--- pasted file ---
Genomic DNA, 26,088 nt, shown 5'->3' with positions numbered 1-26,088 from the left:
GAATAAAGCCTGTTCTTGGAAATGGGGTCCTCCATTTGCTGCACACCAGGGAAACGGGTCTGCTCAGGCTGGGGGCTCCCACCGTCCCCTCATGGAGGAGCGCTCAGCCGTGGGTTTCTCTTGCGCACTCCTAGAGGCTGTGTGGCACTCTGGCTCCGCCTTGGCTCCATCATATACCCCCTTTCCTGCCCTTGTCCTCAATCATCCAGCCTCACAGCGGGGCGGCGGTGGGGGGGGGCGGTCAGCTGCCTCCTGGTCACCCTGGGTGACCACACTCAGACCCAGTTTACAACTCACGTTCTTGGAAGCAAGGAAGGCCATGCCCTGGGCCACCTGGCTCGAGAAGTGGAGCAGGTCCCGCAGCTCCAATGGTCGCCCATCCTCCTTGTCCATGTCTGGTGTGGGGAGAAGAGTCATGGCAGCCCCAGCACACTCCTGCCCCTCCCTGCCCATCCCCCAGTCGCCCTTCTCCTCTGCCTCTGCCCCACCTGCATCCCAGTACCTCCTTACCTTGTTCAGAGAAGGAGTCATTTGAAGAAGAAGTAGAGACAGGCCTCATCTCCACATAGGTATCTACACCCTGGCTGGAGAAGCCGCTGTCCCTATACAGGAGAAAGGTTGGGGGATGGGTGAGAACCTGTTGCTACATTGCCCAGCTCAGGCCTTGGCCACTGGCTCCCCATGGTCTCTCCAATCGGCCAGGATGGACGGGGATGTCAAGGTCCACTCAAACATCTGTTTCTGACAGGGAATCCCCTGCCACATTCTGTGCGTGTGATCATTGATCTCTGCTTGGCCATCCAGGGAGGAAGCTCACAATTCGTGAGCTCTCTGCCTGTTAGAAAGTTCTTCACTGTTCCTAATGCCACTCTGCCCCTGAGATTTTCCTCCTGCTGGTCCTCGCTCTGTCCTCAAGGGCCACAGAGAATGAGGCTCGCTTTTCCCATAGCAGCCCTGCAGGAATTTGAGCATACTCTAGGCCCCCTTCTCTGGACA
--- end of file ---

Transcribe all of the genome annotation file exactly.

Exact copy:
Genomic DNA, 26,088 nt, shown 5'->3' with positions numbered 1-26,088 from the left:
GAATAAAGCCTGTTCTTGGAAATGGGGTCCTCCATTTGCTGCACACCAGGGAAACGGGTCTGCTCAGGCTGGGGGCTCCCACCGTCCCCTCATGGAGGAGCGCTCAGCCGTGGGTTTCTCTTGCGCACTCCTAGAGGCTGTGTGGCACTCTGGCTCCGCCTTGGCTCCATCATATACCCCCTTTCCTGCCCTTGTCCTCAATCATCCAGCCTCACAGCGGGGCGGCGGTGGGGGGGGGCGGTCAGCTGCCTCCTGGTCACCCTGGGTGACCACACTCAGACCCAGTTTACAACTCACGTTCTTGGAAGCAAGGAAGGCCATGCCCTGGGCCACCTGGCTCGAGAAGTGGAGCAGGTCCCGCAGCTCCAATGGTCGCCCATCCTCCTTGTCCATGTCTGGTGTGGGGAGAAGAGTCATGGCAGCCCCAGCACACTCCTGCCCCTCCCTGCCCATCCCCCAGTCGCCCTTCTCCTCTGCCTCTGCCCCACCTGCATCCCAGTACCTCCTTACCTTGTTCAGAGAAGGAGTCATTTGAAGAAGAAGTAGAGACAGGCCTCATCTCCACATAGGTATCTACACCCTGGCTGGAGAAGCCGCTGTCCCTATACAGGAGAAAGGTTGGGGGATGGGTGAGAACCTGTTGCTACATTGCCCAGCTCAGGCCTTGGCCACTGGCTCCCCATGGTCTCTCCAATCGGCCAGGATGGACGGGGATGTCAAGGTCCACTCAAACATCTGTTTCTGACAGGGAATCCCCTGCCACATTCTGTGCGTGTGATCATTGATCTCTGCTTGGCCATCCAGGGAGGAAGCTCACAATTCGTGAGCTCTCTGCCTGTTAGAAAGTTCTTCACTGTTCCTAATGCCACTCTGCCCCTGAGATTTTCCTCCTGCTGGTCCTCGCTCTGTCCTCAAGGGCCACAGAGAATGAGGCTCGCTTTTCCCATAGCAGCCCTGCAGGAATTTGAGCATACTCTAGGCCCCCTTCTCTGGACA